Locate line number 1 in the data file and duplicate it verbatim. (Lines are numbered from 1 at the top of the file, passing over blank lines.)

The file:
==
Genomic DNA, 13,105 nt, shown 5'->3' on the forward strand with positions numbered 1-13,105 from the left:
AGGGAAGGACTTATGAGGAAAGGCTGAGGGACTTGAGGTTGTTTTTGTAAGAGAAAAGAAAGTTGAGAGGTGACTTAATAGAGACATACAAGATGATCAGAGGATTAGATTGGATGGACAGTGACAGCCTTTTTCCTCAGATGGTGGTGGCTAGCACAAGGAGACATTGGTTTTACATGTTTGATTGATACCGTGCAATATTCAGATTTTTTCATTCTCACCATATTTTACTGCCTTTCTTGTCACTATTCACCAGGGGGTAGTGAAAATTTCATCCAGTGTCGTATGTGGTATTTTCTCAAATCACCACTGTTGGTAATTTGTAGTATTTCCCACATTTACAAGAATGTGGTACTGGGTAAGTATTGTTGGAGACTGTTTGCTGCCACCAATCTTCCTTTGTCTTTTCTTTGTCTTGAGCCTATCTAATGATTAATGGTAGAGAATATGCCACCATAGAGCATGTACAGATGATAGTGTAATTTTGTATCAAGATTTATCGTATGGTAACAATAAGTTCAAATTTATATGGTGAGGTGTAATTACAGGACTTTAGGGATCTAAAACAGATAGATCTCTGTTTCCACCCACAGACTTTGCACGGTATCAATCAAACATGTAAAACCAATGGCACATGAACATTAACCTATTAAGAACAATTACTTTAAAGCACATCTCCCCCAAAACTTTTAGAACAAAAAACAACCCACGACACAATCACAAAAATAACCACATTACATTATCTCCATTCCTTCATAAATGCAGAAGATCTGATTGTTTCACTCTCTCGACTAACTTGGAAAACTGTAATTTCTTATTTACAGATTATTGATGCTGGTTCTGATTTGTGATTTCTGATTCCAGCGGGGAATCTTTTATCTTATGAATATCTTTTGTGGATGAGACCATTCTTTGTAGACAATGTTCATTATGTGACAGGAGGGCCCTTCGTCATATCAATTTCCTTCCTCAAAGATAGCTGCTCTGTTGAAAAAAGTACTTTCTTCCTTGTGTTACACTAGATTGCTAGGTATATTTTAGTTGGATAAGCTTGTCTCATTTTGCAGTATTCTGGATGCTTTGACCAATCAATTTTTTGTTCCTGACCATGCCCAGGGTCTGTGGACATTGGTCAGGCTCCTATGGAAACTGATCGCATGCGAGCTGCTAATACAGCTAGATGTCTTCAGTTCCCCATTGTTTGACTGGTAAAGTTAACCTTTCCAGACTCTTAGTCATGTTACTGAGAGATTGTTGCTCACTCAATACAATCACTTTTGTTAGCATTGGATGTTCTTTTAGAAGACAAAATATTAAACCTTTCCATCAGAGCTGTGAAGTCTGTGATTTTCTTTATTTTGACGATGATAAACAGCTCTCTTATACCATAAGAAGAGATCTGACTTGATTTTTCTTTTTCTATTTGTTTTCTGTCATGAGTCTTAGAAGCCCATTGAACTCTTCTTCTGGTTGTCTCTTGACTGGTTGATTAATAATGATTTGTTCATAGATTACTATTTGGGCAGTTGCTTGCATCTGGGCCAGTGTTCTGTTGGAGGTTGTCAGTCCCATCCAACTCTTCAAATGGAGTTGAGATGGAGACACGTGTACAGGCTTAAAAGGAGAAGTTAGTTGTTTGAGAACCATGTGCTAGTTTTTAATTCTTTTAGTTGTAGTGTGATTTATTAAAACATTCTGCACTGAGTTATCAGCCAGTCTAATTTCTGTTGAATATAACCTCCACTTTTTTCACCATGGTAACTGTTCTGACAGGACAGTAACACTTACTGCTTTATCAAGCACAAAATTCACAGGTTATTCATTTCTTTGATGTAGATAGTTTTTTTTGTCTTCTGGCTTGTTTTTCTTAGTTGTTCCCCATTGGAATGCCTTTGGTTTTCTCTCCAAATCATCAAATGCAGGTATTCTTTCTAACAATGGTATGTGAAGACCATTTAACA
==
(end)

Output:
Genomic DNA, 13,105 nt, shown 5'->3' on the forward strand with positions numbered 1-13,105 from the left: